Once in the instruction queue 159, the instruction is staged through a series of staging registers (not shown in
The control signals provided by master RAM includes addresses provided over lines 182 to the operand address generate section 180, which generates an operand absolute address that is provided to the Operand Cache (O-FLC) 28 so that an instruction operand may be retrieved.
After the absolute operand address has been received by the O-FLC 28, it is determined whether the addressed operand is resident in this cache. If the operand is not resident, the IP suspends instruction execution and initiates a memory read operation using a real address generated by the O-FLC 28. This real address is transferred over lines 186 to the memory interface 160, which then controls the memory request to the SLC 34 over interface 32. After the operand is returned, it is provided to the O-FLC 28 on lines 188.
Operand data is made available over lines 192 b to the arithmetic section 194 for use in performing binary, floating point, and decimal arithmetic operations. The results of these operations are stored back to a set of storage devices known as the General Register Set (GRS) 28 a over lines 196.
Also shown in
Many of the logic sections shown in
The control section 170, like the instruction decode sub-section 164, also uses a control store RAM. Specifically, microcode RAM 178 stores control signals that are used to control the IP logic sections during extended mode execution. In general, any logic section may usefully employ control store RAMs in a similar manner. This will be discussed further below in regards to arithmetic section 194.
Using control store RAMs within a control system adds flexibility to a logic design. Control over the hardware can be altered by modifying the data stored within the RAMs. As is known in the art, this can be accomplished using a scan-set interface such as that shown in
The exemplary system of
As is typical with many control store systems, the control store RAM of
The address on lines 176 is provided to select logic 320. If selected by the selection signals 322, it is latched into register 324, and provided to control store RAM 300 to be used as the address during the next clock cycle. Data signals stored at this address are read onto lines 302, and are latched into register L0 304.
Branch logic receives some of the signals that are read from control store RAM 300 as well as some of the signals latched in register L0 304. These signals, which are received on lines 305 and 328, respectively, are employed by branch logic to generate one or more addresses that are forwarded to select logic 320 on lines 327. Branch logic further generates selection signals 322 which are used to select either the address on lines 176, or one of the addresses generated by branch logic. This selected address is then used to address control store RAM 300 during the next clock cycle.
As noted above, when the address on lines 176 is selected by select logic 320 as the next address, control store RAM is said to operate as a slave. In contrast, if one of the addresses provided by branch logic 326 is selected, the control store RAM is operating as a master, since the next address is generated using signals read from the control store RAM itself, as well as signals generated by FR & DP logic 313 on lines 325. The signals on lines 325 provide the conditional branching capability for the system. The determination as to whether to operate as a master or a slave is made using the state of one or more predetermined bits that are stored within control store RAM 300 and provided to branch logic 326 on lines 328.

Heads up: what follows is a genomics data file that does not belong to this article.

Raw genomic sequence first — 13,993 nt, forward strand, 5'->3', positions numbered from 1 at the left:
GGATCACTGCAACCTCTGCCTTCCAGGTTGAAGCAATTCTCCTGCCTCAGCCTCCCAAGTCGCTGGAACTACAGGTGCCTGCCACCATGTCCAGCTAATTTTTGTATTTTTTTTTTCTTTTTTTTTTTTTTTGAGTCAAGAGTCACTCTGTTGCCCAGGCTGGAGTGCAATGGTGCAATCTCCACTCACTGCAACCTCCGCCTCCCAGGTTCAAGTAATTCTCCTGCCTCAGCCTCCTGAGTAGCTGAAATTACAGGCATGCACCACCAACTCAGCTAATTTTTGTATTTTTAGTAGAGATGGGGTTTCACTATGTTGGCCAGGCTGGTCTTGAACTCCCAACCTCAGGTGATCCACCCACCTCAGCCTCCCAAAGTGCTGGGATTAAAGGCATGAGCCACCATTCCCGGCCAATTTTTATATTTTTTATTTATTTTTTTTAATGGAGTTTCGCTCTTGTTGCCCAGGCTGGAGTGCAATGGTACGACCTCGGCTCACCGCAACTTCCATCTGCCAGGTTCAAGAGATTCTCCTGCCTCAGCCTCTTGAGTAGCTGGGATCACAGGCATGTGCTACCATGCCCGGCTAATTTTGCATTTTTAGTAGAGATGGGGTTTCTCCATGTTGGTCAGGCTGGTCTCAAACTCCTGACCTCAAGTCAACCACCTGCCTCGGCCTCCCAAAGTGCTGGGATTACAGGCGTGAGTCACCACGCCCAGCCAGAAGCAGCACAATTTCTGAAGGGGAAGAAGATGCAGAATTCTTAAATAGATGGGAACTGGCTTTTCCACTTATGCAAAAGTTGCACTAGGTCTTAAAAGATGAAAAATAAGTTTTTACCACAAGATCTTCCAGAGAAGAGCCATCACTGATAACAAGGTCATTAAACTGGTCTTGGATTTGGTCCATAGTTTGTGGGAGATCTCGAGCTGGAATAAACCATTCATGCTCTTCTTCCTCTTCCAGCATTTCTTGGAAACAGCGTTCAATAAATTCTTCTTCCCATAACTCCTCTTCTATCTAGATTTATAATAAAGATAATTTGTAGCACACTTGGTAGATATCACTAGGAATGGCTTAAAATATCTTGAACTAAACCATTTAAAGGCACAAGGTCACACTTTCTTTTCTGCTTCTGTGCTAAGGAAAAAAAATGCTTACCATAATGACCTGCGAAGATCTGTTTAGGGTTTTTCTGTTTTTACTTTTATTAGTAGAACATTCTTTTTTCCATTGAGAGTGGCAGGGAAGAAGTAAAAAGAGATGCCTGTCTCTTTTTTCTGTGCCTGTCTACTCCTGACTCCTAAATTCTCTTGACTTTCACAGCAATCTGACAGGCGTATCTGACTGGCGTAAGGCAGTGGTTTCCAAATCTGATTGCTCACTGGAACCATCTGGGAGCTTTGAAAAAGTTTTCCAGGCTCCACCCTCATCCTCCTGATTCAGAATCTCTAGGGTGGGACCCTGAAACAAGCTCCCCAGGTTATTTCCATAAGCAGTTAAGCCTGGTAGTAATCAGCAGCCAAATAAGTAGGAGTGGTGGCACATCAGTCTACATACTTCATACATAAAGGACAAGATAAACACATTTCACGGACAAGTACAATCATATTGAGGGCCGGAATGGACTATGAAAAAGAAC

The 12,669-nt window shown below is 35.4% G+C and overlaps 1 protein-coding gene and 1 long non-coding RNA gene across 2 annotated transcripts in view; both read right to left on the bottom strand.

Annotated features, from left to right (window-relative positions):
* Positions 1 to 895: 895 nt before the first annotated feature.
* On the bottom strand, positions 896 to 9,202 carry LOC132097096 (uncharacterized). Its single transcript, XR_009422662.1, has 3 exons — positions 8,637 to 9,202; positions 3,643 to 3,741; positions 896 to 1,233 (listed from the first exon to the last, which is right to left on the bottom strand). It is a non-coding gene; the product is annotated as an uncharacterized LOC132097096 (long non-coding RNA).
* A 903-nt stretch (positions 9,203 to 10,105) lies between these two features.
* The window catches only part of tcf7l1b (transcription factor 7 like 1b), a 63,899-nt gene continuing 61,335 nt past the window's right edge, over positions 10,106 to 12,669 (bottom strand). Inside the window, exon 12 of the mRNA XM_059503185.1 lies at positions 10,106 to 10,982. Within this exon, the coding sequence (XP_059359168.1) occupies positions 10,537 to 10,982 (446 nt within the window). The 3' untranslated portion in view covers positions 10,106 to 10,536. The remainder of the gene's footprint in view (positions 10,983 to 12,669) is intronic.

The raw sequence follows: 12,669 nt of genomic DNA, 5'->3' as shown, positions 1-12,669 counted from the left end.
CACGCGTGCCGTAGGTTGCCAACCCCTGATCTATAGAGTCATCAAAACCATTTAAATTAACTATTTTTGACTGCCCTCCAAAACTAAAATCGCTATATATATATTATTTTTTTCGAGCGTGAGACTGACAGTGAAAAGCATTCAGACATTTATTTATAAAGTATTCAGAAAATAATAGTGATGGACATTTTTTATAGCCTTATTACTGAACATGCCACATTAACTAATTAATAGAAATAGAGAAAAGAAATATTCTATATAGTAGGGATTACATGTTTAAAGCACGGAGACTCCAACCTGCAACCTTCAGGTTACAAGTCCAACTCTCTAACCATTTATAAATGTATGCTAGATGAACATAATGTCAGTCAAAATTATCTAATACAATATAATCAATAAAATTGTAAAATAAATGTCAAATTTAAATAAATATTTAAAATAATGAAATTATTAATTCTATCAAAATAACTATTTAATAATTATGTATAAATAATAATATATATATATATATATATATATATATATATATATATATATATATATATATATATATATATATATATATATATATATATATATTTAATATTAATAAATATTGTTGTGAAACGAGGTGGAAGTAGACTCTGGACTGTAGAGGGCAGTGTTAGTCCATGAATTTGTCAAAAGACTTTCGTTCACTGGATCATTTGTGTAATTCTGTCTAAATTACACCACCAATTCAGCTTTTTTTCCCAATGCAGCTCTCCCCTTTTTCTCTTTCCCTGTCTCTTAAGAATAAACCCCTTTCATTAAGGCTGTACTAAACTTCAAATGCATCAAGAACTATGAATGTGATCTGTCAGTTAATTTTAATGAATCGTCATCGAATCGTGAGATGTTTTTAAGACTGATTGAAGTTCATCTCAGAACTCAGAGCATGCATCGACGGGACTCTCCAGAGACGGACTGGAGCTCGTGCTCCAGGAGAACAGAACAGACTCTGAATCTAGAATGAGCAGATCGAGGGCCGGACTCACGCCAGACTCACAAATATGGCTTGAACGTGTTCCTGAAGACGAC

One significant problem with using control store RAMs of the type shown in
One way to detect, and in some cases correct, errors involves using an Error Correction Code (ECC). As is known in the art, ECC schemes utilize a check bit code that, when compared to the associated data bits, can be used to detect, and in some cases, correct, errors. Errors can be corrected when fewer than a predetermined number of data bits are involved in the error. According to Single Error Correction/Double Error Detection (SEC/DED) ECC schemes, all single-bit errors may be corrected, and double-bit errors are detected.
The problem with employing an ECC scheme of the type discussed above is that a relatively large number of check bits are required to implement the ECC mechanism. For example, one common ECC mechanism, sometimes referred to as a “[64,72]” scheme, utilizes a group of eight check bits to cover sixty-four data bits. This scheme requires five groups of eight, or a total of forty, check bits to perform single-bit error correction on a data word that is three hundred twenty bits wide. Storing this additional number of check bits in the control store RAM requires a significant increase in the RAM width. This is not a desirable solution, since the area consumed by the RAM on a silicone die will then increase in a manner that may adversely affect the size of the integrated circuit that includes the RAM.
As an alternative to using an ECC scheme, error checking without correction may be employed. For example, in the circuit of
According to the current invention, check bits are added without increasing the width of the control store RAM 300 by assigning a dual purpose to one or more of the data fields stored within the control store RAM. That is, data bits used for one purpose within one context may be used as check bits in another type of situation. Many of the data bits provided on lines 328 to branch logic 326 can be assigned this type of dual purpose for the following reason.